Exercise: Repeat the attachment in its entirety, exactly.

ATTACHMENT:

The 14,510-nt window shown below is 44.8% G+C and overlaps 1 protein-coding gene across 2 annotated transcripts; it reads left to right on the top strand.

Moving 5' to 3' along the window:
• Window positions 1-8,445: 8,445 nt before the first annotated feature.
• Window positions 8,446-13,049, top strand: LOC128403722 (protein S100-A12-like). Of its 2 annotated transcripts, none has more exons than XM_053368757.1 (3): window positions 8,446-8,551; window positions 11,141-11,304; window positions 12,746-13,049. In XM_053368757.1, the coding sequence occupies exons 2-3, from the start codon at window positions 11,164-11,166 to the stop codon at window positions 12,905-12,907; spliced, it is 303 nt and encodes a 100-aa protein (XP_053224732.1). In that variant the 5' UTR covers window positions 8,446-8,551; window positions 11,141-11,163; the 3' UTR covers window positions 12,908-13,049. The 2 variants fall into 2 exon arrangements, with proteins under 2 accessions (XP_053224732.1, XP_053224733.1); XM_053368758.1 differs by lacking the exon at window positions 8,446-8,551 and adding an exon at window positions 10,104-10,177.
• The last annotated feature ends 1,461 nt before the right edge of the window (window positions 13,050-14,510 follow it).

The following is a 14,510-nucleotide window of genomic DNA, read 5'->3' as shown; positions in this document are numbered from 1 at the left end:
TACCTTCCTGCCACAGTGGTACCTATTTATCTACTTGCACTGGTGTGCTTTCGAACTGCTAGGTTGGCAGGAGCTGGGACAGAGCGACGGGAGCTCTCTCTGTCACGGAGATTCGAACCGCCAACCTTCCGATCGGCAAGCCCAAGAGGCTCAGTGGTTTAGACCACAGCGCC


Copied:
The 14,510-nt window shown below is 44.8% G+C and overlaps 1 protein-coding gene across 2 annotated transcripts; it reads left to right on the top strand.

Moving 5' to 3' along the window:
• Window positions 1-8,445: 8,445 nt before the first annotated feature.
• Window positions 8,446-13,049, top strand: LOC128403722 (protein S100-A12-like). Of its 2 annotated transcripts, none has more exons than XM_053368757.1 (3): window positions 8,446-8,551; window positions 11,141-11,304; window positions 12,746-13,049. In XM_053368757.1, the coding sequence occupies exons 2-3, from the start codon at window positions 11,164-11,166 to the stop codon at window positions 12,905-12,907; spliced, it is 303 nt and encodes a 100-aa protein (XP_053224732.1). In that variant the 5' UTR covers window positions 8,446-8,551; window positions 11,141-11,163; the 3' UTR covers window positions 12,908-13,049. The 2 variants fall into 2 exon arrangements, with proteins under 2 accessions (XP_053224732.1, XP_053224733.1); XM_053368758.1 differs by lacking the exon at window positions 8,446-8,551 and adding an exon at window positions 10,104-10,177.
• The last annotated feature ends 1,461 nt before the right edge of the window (window positions 13,050-14,510 follow it).

The following is a 14,510-nucleotide window of genomic DNA, read 5'->3' as shown; positions in this document are numbered from 1 at the left end:
TACCTTCCTGCCACAGTGGTACCTATTTATCTACTTGCACTGGTGTGCTTTCGAACTGCTAGGTTGGCAGGAGCTGGGACAGAGCGACGGGAGCTCTCTCTGTCACGGAGATTCGAACCGCCAACCTTCCGATCGGCAAGCCCAAGAGGCTCAGTGGTTTAGACCACAGCGCC